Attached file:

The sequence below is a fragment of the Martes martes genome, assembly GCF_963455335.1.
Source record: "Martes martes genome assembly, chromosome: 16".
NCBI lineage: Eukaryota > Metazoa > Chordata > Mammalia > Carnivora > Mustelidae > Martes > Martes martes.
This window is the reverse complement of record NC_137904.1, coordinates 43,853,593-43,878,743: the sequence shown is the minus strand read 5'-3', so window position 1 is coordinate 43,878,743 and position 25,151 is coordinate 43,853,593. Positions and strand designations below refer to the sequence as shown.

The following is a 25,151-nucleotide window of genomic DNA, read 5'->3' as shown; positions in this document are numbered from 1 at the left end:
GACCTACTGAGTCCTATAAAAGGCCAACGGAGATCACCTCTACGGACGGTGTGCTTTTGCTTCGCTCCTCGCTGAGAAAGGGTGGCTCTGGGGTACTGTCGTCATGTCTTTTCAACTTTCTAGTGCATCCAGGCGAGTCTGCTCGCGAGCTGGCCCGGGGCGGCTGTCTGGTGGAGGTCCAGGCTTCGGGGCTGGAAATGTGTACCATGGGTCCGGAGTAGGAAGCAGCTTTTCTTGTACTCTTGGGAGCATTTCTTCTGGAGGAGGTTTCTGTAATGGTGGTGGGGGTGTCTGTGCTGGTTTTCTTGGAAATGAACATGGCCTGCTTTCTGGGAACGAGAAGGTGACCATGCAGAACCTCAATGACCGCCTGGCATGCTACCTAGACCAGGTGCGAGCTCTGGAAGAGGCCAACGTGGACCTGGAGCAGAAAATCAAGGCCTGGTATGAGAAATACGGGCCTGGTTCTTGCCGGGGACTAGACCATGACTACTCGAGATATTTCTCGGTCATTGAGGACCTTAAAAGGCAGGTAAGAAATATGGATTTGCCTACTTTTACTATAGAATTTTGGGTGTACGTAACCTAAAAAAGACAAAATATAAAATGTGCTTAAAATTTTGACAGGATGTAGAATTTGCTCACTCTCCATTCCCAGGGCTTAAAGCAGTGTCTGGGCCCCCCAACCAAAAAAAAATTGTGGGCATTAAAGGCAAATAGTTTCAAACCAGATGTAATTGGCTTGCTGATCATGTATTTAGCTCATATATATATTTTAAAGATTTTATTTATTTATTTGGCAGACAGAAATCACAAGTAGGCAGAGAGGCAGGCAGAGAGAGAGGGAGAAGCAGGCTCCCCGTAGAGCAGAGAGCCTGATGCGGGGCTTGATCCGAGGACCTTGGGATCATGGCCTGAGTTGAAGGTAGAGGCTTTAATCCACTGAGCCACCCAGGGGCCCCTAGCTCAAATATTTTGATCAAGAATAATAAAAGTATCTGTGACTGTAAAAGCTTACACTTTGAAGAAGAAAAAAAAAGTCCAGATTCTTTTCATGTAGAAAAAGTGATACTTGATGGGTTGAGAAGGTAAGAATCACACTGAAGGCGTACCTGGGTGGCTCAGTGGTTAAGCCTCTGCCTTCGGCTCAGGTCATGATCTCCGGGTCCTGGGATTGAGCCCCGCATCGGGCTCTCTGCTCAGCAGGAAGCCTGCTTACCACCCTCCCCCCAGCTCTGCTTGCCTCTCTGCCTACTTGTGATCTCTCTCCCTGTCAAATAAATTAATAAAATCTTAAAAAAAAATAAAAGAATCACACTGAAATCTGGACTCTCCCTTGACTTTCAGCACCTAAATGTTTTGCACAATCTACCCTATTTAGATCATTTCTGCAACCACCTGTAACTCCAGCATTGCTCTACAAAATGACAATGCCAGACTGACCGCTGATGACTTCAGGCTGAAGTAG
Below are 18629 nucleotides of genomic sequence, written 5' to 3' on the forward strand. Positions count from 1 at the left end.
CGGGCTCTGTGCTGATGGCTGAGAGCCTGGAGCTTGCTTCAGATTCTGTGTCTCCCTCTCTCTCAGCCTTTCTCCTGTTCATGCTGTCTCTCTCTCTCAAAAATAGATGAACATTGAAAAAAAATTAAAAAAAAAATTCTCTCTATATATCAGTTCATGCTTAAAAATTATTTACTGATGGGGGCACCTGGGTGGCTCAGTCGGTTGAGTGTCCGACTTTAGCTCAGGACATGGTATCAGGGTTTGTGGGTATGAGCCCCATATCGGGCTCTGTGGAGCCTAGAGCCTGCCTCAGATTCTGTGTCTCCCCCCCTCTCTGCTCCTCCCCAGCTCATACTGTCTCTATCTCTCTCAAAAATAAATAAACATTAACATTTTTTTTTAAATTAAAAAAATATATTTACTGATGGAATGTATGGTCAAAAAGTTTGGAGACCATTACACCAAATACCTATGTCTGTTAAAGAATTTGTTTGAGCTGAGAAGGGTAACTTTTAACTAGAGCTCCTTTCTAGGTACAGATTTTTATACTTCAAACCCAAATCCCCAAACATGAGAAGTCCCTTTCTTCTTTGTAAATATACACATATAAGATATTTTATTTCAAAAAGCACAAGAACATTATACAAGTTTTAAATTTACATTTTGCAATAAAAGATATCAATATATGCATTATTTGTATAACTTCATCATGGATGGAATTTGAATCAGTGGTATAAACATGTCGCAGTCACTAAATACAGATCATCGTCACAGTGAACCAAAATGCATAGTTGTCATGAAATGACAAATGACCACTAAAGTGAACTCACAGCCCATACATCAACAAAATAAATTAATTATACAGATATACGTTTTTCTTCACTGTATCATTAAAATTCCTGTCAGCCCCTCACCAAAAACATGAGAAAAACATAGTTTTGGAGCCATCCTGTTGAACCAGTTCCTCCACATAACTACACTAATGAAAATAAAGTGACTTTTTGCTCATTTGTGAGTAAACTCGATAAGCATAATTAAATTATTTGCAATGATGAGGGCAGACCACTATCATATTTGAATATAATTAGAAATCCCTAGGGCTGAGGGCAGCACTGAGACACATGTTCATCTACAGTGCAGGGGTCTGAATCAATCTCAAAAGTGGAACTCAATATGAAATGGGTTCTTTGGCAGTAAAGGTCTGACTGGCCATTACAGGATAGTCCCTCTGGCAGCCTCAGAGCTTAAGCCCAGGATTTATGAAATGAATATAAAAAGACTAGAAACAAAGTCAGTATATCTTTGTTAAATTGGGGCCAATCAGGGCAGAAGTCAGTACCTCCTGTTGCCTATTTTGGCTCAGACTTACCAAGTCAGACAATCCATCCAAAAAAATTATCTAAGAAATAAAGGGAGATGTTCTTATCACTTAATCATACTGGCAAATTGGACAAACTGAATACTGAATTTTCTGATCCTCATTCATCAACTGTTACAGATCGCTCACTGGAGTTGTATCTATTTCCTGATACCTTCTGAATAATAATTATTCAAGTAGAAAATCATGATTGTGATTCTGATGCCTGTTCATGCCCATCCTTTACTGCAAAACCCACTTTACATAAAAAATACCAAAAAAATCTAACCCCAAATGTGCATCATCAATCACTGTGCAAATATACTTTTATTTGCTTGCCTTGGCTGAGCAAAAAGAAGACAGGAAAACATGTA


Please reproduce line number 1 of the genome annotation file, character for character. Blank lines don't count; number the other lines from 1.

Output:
The sequence below is a fragment of the Martes martes genome, assembly GCF_963455335.1.